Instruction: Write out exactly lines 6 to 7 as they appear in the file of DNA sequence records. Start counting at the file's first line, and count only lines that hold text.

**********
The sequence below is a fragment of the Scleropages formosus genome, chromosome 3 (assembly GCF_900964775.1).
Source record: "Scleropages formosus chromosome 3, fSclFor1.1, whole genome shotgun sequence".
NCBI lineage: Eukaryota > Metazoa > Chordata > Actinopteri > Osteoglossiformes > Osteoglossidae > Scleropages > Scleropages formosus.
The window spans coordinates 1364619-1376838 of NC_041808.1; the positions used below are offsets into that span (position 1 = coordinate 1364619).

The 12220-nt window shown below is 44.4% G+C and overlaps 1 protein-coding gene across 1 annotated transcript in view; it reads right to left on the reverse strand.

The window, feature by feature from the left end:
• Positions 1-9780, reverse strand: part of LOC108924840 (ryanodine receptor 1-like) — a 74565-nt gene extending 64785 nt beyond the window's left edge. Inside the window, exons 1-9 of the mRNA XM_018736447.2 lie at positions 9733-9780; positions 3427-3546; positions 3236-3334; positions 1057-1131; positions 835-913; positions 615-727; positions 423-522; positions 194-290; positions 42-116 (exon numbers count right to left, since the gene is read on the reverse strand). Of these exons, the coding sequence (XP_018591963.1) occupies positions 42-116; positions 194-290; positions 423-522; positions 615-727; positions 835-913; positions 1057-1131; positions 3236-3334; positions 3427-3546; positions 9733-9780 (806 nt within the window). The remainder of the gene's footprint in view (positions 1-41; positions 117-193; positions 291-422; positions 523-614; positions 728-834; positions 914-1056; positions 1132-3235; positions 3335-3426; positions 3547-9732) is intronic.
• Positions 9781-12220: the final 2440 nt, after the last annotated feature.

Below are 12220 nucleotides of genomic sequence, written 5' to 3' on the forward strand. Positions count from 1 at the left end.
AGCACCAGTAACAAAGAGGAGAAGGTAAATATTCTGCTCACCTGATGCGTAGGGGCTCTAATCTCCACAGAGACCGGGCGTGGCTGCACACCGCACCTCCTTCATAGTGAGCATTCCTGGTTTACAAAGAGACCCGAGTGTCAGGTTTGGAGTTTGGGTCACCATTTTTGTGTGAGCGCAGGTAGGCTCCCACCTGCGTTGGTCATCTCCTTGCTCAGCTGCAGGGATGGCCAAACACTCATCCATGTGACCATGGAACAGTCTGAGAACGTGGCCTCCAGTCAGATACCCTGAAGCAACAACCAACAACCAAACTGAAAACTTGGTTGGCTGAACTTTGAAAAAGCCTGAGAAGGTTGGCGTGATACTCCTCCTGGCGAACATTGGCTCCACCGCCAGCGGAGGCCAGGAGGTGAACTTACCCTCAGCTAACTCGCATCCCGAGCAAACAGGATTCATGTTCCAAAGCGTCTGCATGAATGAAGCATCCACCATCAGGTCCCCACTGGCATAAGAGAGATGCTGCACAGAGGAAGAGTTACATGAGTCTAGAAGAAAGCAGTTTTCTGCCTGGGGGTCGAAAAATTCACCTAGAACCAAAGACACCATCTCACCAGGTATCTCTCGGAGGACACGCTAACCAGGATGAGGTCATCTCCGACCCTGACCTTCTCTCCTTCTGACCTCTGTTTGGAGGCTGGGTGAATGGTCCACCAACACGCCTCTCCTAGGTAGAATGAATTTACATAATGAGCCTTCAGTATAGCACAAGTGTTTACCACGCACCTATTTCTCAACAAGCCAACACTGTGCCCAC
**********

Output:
The window, feature by feature from the left end:
• Positions 1-9780, reverse strand: part of LOC108924840 (ryanodine receptor 1-like) — a 74565-nt gene extending 64785 nt beyond the window's left edge. Inside the window, exons 1-9 of the mRNA XM_018736447.2 lie at positions 9733-9780; positions 3427-3546; positions 3236-3334; positions 1057-1131; positions 835-913; positions 615-727; positions 423-522; positions 194-290; positions 42-116 (exon numbers count right to left, since the gene is read on the reverse strand). Of these exons, the coding sequence (XP_018591963.1) occupies positions 42-116; positions 194-290; positions 423-522; positions 615-727; positions 835-913; positions 1057-1131; positions 3236-3334; positions 3427-3546; positions 9733-9780 (806 nt within the window). The remainder of the gene's footprint in view (positions 1-41; positions 117-193; positions 291-422; positions 523-614; positions 728-834; positions 914-1056; positions 1132-3235; positions 3335-3426; positions 3547-9732) is intronic.